Trump maintains he's not seeking regime change in Iran

Trump maintains he's not seeking regime change in Iran
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President TrumpDonald John TrumpTrump pushes back on recent polling data, says internal numbers are 'strongest we've had so far' Illinois state lawmaker apologizes for photos depicting mock assassination of Trump Scaramucci assembling team of former Cabinet members to speak out against Trump MORE on Tuesday reiterated that he is not seeking regime change in Iran after the country's foreign minister suggested it may be open to negotiations over its missile program.

"We're not looking for regime change," Trump said during a Cabinet meeting. "We want them out of Yemen."

Secretary of State Mike PompeoMichael (Mike) Richard PompeoAfghan president vows to take revenge after Islamic State attack on wedding The Hill's Morning Report - Trump on defense over economic jitters Latest pro-democracy rally draws tens of thousands in Hong Kong MORE, who was seated next to Trump, noted the Iranians have said they are ready to discuss their ballistic missile program.

"They’d like to talk, and we’ll see what happens," Trump said.

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The president made clear during a visit to Japan in May that he was not interested in regime change in Iran, saying his focus was on preventing the country from obtaining nuclear weapons.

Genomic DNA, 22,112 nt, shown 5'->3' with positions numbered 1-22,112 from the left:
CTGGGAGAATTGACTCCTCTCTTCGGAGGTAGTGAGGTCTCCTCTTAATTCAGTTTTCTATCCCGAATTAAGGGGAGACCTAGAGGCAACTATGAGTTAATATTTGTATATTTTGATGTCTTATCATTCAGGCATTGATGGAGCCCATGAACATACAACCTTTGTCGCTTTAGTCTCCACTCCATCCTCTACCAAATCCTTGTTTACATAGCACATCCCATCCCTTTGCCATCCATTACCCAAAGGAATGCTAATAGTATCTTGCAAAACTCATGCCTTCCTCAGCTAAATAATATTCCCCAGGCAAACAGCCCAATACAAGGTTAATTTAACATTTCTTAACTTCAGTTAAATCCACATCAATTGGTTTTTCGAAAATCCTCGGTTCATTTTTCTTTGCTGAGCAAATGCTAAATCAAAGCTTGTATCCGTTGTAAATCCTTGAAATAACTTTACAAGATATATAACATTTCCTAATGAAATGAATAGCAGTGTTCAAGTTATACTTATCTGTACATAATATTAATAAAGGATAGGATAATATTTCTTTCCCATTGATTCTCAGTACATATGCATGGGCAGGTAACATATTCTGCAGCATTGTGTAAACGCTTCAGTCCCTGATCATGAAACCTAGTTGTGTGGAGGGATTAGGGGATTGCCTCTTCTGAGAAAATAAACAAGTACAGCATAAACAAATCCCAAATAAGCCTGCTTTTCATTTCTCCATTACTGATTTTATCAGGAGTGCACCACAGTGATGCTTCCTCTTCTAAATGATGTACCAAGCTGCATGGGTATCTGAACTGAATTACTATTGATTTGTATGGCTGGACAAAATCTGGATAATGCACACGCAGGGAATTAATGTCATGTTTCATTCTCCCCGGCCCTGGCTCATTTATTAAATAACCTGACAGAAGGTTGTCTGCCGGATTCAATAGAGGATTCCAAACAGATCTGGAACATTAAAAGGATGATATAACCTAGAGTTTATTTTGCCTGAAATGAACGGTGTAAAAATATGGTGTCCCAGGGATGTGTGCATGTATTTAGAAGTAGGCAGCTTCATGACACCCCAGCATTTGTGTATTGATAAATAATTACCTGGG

But in the six weeks since, tensions between the two sides have escalated and Iran has enriched uranium beyond limits put in place during the Obama-era nuclear deal, which Trump has derided as among the "worst" ever.

After Iran shot down a U.S. surveillance drone last month, the president initiated and then called off a retaliatory strike after he said he learned of the expected casualties.

The international agency that monitors Iran’s compliance with the 2015 agreement confirmed last week that Tehran has exceeded the agreement’s uranium enrichment level. It marked Tehran’s second major breach of the nuclear pact in recent weeks.

But Iran's foreign minister, Mohammad Javad Zarif, provided an opening for potential diplomatic relations on Tuesday when he suggested for the first time that the country's ballistic missile program could be up for negotiations as part of talks with the U.S.

Zarif cautioned that Iran would exact a high price before agreeing to talks, including the end of American arms sales to Iranian foes in the region such as Saudi Arabia and the United Arab Emirates.

The country may also seek the easing of sanctions, which Trump has used en masse since pulling out of the Obama-era accord last year. The Trump administration has hammered Iran's oil industry, its metals sector, its Revolutionary Guard and the supreme leader in an effort to isolate the country and cripple its economy.